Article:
Other comments relating to the overall writing style were that the authors did not attempt to over-state (or over-interpret) their findings (as it was felt that some qualitative research articles have a tendency to over-inflate the interpretation of findings obtained from small groups of participants). Instead, the authors were applauded for seemingly presenting their work with a well-balanced, measured and considered approach, in which there were clear descriptive and sign-posted links between the Background to the study, and the authors’ overall qualitative study (Research Question, Methods, Analysis, Findings and Conclusion). Perhaps more specifically, the style of writing also appeared to reflect (and be consistent with) the qualitative method employed in this particular study: namely, rapid ethnographic methods.
‘Rapid ethnographic methods’
Although the authors did not dedicate much space to an explanation of their use of rapid ethnographic methods, the applied value of this approach is evident, albeit inferred, throughout this article. Rapid ethnography is a mode of inquiry that is grounded in anthropological/ethnographic studies in which such studies seek to provide ‘rapid’ responses to emergency public health situations (such as natural disasters, outbreaks of disease, displacement resulting from warfare etc) within a strict time-limited period (typically ranging from 3–6 months). In such circumstances, qualitative researchers will work with frontline services, agencies and organisations addressing the health and social conditions associated with the relevant emergency in order to provide an applied solution-focused response to the crisis. The rapid ethnographic methods briefly summarised in this article were consistent with this approach.
For instance, the study was grounded in a well-established North American opioid epidemic, and set against a regional (British Columbia, Canada) overdose emergency in which women account for one-fifth of overdose deaths, made further complicated by the disproportionate overdose mortality affecting First Nation women (described as almost nine times higher than the mortality rate for non-indigenous women). In addition to these public health emergencies, the authors also describe applying these ethnographic methods during a four-month period during 2019 (i.e. incredibly rapid when compared to ‘traditional’ ethnography that typically requires extended periods of time immersed in a field of study) in order to provide solution-focused responses to overdose intervention programmes aimed at women who use drugs.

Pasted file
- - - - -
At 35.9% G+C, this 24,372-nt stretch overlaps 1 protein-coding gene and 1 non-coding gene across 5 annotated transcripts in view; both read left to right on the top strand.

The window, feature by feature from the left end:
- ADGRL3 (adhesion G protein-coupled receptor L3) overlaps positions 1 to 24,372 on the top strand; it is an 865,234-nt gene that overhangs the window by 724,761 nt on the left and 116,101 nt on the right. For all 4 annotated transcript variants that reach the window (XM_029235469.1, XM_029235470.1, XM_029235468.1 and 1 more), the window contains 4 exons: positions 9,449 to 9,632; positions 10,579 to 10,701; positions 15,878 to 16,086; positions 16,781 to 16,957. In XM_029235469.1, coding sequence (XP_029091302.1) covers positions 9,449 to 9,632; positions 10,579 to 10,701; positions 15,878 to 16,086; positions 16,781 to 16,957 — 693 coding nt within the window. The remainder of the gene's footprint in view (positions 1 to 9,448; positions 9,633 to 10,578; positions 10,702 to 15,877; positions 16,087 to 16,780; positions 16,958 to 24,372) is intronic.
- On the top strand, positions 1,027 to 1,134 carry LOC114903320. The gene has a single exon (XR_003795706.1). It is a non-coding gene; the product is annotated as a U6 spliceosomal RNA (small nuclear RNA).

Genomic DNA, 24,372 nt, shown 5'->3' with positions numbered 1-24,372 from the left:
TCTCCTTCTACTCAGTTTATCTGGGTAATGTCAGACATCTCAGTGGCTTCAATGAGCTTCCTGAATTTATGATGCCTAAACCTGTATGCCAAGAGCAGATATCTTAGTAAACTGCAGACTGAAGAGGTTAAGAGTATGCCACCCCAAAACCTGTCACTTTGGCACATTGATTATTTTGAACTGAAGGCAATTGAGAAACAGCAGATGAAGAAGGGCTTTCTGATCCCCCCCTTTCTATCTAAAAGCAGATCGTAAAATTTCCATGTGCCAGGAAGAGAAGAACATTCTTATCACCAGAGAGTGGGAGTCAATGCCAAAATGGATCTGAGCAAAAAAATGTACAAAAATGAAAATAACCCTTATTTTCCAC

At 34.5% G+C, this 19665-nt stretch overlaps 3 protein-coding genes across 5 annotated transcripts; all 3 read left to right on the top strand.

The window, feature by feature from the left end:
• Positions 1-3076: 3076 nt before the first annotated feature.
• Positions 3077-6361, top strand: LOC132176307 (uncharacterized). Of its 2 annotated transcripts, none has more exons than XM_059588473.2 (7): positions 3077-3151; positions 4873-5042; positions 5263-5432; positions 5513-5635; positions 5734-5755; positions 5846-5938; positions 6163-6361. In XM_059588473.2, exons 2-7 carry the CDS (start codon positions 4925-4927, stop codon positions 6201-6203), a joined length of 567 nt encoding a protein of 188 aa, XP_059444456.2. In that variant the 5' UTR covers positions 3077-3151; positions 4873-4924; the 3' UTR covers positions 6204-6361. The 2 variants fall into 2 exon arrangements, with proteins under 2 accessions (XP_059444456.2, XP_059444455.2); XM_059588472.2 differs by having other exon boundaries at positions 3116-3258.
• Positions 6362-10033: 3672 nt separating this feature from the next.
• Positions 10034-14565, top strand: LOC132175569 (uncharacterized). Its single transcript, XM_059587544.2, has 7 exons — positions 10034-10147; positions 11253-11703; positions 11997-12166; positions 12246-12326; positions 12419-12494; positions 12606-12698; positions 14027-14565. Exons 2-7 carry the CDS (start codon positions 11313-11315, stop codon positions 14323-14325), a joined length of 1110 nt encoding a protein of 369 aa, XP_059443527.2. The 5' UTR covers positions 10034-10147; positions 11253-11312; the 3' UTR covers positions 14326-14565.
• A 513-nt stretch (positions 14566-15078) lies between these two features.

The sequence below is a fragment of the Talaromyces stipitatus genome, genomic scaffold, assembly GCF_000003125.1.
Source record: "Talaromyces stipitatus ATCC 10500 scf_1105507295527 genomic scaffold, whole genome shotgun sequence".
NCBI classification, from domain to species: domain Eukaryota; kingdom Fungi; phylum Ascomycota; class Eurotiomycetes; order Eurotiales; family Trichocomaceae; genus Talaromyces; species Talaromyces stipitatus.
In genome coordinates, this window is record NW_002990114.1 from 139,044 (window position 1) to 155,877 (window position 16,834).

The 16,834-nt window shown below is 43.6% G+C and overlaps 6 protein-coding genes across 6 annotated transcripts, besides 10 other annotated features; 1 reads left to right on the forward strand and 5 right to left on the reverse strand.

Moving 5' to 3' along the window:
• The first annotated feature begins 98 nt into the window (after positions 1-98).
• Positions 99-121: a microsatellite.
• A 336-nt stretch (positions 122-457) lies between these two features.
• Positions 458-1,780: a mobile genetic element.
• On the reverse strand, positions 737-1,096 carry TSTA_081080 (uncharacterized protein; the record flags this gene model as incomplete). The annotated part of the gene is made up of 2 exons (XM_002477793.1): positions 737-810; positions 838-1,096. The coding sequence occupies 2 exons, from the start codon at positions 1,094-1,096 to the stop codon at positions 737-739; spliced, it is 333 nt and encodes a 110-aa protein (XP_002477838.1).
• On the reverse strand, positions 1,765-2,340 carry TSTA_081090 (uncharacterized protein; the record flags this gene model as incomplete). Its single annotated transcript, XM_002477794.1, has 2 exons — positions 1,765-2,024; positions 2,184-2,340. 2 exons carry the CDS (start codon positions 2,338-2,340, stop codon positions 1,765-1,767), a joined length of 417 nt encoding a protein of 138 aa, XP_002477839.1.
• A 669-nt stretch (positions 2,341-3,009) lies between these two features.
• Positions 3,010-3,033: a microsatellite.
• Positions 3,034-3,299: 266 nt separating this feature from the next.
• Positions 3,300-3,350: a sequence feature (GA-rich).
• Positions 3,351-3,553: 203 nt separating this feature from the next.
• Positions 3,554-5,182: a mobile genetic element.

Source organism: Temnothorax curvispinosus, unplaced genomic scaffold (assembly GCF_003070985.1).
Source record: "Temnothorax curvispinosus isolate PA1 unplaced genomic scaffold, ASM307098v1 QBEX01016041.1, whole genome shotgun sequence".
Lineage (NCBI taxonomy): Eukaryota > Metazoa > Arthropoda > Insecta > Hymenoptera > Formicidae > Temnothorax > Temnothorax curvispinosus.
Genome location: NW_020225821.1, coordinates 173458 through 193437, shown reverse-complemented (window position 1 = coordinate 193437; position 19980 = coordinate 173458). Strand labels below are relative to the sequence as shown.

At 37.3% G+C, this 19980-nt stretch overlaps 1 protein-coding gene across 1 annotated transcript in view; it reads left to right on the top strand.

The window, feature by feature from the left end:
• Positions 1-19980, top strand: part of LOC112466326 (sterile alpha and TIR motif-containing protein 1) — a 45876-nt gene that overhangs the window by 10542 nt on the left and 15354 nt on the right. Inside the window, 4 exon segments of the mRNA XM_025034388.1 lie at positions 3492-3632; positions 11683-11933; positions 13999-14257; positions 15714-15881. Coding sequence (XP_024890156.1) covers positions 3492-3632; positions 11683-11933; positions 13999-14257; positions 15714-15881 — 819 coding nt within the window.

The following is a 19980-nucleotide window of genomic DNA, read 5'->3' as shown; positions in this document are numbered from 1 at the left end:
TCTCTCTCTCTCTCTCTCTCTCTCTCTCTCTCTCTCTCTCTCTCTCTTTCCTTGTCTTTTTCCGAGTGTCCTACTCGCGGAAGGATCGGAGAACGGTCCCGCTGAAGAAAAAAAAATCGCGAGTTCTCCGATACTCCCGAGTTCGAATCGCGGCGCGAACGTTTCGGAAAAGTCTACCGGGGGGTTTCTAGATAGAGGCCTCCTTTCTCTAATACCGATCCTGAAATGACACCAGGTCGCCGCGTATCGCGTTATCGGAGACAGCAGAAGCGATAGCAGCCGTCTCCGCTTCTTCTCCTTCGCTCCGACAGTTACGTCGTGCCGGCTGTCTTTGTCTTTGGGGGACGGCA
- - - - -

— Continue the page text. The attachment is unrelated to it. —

Indeed, much of the writing style within the article similarly reflects this research design. For example, in the Background, the authors guide the reader through the macro-level situations underlying the overdose emergency, then move to more national, then regional understandings of the same issue whilst also spotlighting various forms of intervention relevant to the study and highlighting the various (gender and environmental) issues that intersect and problematise these emergencies and interventions. For these reasons, the authors have produced an article that does not require a ‘theory’ that drives their study (and thus may explain the absence of theory-focused jargon noted above). Instead, it is the methods that apparently drove this study (rapid ethnography) as the rationale of the work is grounded in providing rapid harm reduction responses to an emergency situation involving overdose mortality. This feature of the study is what makes this article such a great paper, but, unfortunately, much of the detail underlying this particular aspect is mainly inferred throughout (and thus may not be fully recognised by researchers less familiar with qualitative research methods and associated methodology). However, it is also possible that the authors were constrained by strict word limits attached to the journal’s submission requirements. Nevertheless, this article was considered by the group to be an outstanding example of a well-crafted qualitative research paper that perfectly reflects the authors’ method of inquiry.